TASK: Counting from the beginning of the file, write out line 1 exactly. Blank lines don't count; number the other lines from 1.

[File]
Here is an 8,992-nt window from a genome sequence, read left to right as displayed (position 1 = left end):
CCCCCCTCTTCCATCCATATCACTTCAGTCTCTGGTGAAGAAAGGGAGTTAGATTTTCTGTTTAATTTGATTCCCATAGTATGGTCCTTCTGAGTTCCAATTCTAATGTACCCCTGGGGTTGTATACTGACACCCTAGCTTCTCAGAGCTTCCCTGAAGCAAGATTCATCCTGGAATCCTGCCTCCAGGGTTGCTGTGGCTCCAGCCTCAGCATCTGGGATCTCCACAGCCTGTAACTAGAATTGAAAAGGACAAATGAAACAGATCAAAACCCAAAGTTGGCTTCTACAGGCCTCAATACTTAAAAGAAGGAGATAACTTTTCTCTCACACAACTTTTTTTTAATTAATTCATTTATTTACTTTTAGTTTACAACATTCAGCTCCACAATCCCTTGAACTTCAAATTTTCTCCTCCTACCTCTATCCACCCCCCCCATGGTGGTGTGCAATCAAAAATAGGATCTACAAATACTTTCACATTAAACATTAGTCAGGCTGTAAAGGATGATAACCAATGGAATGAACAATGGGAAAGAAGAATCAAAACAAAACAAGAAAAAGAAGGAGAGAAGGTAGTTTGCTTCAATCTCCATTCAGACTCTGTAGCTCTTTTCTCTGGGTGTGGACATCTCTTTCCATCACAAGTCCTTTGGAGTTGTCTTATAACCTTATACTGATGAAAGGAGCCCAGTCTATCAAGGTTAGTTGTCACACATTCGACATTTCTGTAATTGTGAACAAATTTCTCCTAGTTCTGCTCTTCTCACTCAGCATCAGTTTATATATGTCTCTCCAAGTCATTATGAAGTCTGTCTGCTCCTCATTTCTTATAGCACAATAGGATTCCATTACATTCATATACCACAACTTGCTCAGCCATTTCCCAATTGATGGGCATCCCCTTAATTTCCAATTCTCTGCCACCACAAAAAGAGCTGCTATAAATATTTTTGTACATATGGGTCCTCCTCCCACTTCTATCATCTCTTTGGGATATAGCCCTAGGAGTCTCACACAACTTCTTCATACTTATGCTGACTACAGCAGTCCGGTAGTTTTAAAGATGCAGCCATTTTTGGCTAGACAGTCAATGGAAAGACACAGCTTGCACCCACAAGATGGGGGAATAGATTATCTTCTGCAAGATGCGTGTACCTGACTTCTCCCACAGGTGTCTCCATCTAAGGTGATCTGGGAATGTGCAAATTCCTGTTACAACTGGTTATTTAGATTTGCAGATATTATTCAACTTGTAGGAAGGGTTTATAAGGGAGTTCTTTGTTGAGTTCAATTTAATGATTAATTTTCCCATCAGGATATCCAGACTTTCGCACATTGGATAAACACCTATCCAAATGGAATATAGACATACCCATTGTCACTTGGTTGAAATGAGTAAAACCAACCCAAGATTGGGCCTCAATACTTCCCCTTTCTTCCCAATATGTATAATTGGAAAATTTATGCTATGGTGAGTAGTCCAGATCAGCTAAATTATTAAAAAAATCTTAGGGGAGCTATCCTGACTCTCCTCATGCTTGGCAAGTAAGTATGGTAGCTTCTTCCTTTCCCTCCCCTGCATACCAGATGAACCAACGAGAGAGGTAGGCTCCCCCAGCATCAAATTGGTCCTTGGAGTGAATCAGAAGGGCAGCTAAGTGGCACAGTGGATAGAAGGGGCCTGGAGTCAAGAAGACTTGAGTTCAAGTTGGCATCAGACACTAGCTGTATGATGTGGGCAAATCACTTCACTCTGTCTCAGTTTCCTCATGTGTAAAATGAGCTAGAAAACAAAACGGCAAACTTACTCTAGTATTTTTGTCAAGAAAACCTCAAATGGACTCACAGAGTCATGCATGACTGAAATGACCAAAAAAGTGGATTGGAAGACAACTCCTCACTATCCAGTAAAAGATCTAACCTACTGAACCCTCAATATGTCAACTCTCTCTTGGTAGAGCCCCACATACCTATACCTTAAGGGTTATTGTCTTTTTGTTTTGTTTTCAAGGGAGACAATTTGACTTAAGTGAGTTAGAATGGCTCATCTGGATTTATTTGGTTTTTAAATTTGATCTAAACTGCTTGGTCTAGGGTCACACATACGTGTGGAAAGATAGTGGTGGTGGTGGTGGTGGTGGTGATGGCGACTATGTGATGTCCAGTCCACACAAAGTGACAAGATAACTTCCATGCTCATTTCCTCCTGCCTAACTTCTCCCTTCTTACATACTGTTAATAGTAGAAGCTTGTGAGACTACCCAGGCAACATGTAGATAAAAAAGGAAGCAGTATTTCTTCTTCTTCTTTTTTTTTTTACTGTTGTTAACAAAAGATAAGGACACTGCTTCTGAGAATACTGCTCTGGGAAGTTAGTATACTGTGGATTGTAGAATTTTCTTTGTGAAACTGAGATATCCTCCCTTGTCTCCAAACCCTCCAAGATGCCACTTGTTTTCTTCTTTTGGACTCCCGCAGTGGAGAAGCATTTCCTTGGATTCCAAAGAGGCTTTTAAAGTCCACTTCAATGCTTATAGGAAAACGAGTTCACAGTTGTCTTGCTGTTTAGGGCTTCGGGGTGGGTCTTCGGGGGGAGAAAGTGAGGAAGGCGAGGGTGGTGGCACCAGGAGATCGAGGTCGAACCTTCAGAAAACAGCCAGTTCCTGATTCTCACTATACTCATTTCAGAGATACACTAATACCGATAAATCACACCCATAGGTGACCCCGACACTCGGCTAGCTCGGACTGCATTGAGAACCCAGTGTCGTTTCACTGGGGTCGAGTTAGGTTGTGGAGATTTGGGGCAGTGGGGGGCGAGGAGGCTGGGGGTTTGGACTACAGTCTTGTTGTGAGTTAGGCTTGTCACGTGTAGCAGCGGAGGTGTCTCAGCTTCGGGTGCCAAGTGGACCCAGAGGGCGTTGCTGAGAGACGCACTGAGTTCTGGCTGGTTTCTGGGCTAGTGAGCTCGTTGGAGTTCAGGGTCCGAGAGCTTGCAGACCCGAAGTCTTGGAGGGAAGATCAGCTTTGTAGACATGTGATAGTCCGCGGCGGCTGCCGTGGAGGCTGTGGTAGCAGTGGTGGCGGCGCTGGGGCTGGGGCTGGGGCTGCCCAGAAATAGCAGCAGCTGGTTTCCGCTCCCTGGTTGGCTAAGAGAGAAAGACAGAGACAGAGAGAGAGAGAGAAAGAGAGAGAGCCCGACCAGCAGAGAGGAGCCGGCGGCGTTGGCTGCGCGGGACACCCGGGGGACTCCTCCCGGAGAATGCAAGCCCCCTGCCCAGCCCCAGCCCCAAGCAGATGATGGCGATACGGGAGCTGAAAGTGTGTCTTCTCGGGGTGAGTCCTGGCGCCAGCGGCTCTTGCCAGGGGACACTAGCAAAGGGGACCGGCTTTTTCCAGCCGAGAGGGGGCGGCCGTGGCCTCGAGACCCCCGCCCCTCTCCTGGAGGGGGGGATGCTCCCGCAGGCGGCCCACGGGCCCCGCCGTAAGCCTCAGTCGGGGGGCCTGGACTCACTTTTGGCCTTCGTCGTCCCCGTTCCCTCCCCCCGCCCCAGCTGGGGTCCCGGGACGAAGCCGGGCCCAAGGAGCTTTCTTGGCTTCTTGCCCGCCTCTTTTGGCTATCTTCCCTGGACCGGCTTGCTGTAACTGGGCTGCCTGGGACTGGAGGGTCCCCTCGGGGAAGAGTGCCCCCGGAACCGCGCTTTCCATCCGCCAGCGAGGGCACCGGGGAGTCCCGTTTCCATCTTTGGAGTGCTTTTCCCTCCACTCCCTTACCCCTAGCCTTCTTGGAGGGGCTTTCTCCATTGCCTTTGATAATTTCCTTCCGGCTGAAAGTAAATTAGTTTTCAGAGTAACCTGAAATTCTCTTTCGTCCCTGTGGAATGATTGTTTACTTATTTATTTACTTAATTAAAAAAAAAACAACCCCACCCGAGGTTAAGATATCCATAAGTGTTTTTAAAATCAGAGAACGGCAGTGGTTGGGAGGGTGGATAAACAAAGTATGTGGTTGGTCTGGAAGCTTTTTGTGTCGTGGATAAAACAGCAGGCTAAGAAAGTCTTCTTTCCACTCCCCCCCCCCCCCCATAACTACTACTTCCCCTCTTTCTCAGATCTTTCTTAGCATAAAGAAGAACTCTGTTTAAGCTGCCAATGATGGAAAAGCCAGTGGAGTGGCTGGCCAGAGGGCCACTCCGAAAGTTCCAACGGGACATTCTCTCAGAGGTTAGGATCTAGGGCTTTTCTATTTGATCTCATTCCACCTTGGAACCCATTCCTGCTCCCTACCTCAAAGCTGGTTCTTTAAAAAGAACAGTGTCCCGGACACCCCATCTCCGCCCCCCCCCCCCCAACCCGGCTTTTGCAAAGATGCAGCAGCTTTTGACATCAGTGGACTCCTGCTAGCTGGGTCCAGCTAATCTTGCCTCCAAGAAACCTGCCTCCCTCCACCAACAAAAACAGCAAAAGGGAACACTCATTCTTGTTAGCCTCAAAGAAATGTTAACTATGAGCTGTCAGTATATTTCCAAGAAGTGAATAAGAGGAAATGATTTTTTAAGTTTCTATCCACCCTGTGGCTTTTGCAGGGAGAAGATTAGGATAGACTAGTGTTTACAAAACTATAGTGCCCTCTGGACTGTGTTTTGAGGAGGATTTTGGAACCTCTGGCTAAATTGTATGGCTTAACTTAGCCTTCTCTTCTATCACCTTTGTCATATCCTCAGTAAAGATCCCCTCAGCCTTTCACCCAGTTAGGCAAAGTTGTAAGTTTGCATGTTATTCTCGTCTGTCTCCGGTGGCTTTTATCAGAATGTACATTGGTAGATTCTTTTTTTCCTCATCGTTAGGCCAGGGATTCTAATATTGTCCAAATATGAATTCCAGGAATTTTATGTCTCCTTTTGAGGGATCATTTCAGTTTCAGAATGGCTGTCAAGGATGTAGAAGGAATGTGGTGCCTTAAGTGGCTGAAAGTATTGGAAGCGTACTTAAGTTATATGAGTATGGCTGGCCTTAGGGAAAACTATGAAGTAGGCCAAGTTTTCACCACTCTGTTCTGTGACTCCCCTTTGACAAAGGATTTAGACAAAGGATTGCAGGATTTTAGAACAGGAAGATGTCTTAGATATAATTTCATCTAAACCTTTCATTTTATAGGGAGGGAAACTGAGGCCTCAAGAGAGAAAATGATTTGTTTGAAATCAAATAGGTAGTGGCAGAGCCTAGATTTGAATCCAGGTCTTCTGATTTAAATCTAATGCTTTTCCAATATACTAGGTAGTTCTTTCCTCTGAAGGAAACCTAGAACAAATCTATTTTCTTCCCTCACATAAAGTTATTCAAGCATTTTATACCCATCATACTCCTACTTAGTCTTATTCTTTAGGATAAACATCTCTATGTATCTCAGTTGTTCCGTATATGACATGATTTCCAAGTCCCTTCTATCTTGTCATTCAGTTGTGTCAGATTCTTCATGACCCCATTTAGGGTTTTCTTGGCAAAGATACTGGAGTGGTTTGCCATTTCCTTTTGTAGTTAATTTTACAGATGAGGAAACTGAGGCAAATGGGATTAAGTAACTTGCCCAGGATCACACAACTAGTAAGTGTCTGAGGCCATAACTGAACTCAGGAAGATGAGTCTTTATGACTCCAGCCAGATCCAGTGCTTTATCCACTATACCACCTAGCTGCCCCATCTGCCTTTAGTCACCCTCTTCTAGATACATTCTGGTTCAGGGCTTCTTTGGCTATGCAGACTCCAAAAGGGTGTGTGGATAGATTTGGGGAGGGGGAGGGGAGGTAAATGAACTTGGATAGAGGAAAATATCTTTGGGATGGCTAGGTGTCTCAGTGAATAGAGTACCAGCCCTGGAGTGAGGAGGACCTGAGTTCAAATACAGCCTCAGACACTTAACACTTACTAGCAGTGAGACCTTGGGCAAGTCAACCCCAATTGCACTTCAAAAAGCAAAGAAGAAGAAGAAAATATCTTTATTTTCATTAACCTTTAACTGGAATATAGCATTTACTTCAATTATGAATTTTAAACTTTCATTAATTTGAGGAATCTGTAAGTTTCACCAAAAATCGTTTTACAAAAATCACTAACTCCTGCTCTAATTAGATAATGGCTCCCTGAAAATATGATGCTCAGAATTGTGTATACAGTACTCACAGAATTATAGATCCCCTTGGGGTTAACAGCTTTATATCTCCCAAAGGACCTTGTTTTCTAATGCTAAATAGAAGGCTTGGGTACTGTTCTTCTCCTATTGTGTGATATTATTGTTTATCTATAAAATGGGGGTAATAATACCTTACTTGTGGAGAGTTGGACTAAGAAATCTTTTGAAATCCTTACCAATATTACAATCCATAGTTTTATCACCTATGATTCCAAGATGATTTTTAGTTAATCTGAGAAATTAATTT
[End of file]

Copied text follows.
Here is an 8,992-nt window from a genome sequence, read left to right as displayed (position 1 = left end):